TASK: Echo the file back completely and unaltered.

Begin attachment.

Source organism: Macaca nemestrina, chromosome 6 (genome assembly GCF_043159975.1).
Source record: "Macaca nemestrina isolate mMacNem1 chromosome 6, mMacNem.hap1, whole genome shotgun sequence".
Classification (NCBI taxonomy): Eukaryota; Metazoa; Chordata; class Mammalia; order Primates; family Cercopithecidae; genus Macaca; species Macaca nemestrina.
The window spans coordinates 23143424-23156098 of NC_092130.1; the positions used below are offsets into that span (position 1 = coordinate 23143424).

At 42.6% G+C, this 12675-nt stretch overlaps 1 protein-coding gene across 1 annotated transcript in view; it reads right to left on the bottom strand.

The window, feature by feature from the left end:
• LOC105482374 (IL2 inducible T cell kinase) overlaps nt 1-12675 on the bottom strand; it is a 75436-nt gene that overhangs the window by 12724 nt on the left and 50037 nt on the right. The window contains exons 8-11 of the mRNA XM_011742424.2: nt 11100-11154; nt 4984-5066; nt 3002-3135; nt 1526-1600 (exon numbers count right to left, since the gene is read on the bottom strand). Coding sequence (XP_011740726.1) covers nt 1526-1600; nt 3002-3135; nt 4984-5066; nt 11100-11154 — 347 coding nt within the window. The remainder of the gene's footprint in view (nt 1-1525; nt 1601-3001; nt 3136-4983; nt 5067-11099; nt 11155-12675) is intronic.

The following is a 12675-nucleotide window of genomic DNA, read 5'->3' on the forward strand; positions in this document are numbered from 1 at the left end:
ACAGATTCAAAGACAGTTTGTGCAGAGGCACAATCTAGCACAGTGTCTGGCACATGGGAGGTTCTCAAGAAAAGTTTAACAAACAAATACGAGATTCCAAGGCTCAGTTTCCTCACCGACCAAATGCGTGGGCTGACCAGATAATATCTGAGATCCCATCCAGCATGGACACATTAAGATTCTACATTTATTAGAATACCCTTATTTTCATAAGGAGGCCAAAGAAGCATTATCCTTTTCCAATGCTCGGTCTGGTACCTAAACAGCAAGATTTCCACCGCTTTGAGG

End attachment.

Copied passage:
Source organism: Macaca nemestrina, chromosome 6 (genome assembly GCF_043159975.1).
Source record: "Macaca nemestrina isolate mMacNem1 chromosome 6, mMacNem.hap1, whole genome shotgun sequence".
Classification (NCBI taxonomy): Eukaryota; Metazoa; Chordata; class Mammalia; order Primates; family Cercopithecidae; genus Macaca; species Macaca nemestrina.
The window spans coordinates 23143424-23156098 of NC_092130.1; the positions used below are offsets into that span (position 1 = coordinate 23143424).

At 42.6% G+C, this 12675-nt stretch overlaps 1 protein-coding gene across 1 annotated transcript in view; it reads right to left on the bottom strand.

The window, feature by feature from the left end:
• LOC105482374 (IL2 inducible T cell kinase) overlaps nt 1-12675 on the bottom strand; it is a 75436-nt gene that overhangs the window by 12724 nt on the left and 50037 nt on the right. The window contains exons 8-11 of the mRNA XM_011742424.2: nt 11100-11154; nt 4984-5066; nt 3002-3135; nt 1526-1600 (exon numbers count right to left, since the gene is read on the bottom strand). Coding sequence (XP_011740726.1) covers nt 1526-1600; nt 3002-3135; nt 4984-5066; nt 11100-11154 — 347 coding nt within the window. The remainder of the gene's footprint in view (nt 1-1525; nt 1601-3001; nt 3136-4983; nt 5067-11099; nt 11155-12675) is intronic.

The following is a 12675-nucleotide window of genomic DNA, read 5'->3' on the forward strand; positions in this document are numbered from 1 at the left end:
ACAGATTCAAAGACAGTTTGTGCAGAGGCACAATCTAGCACAGTGTCTGGCACATGGGAGGTTCTCAAGAAAAGTTTAACAAACAAATACGAGATTCCAAGGCTCAGTTTCCTCACCGACCAAATGCGTGGGCTGACCAGATAATATCTGAGATCCCATCCAGCATGGACACATTAAGATTCTACATTTATTAGAATACCCTTATTTTCATAAGGAGGCCAAAGAAGCATTATCCTTTTCCAATGCTCGGTCTGGTACCTAAACAGCAAGATTTCCACCGCTTTGAGG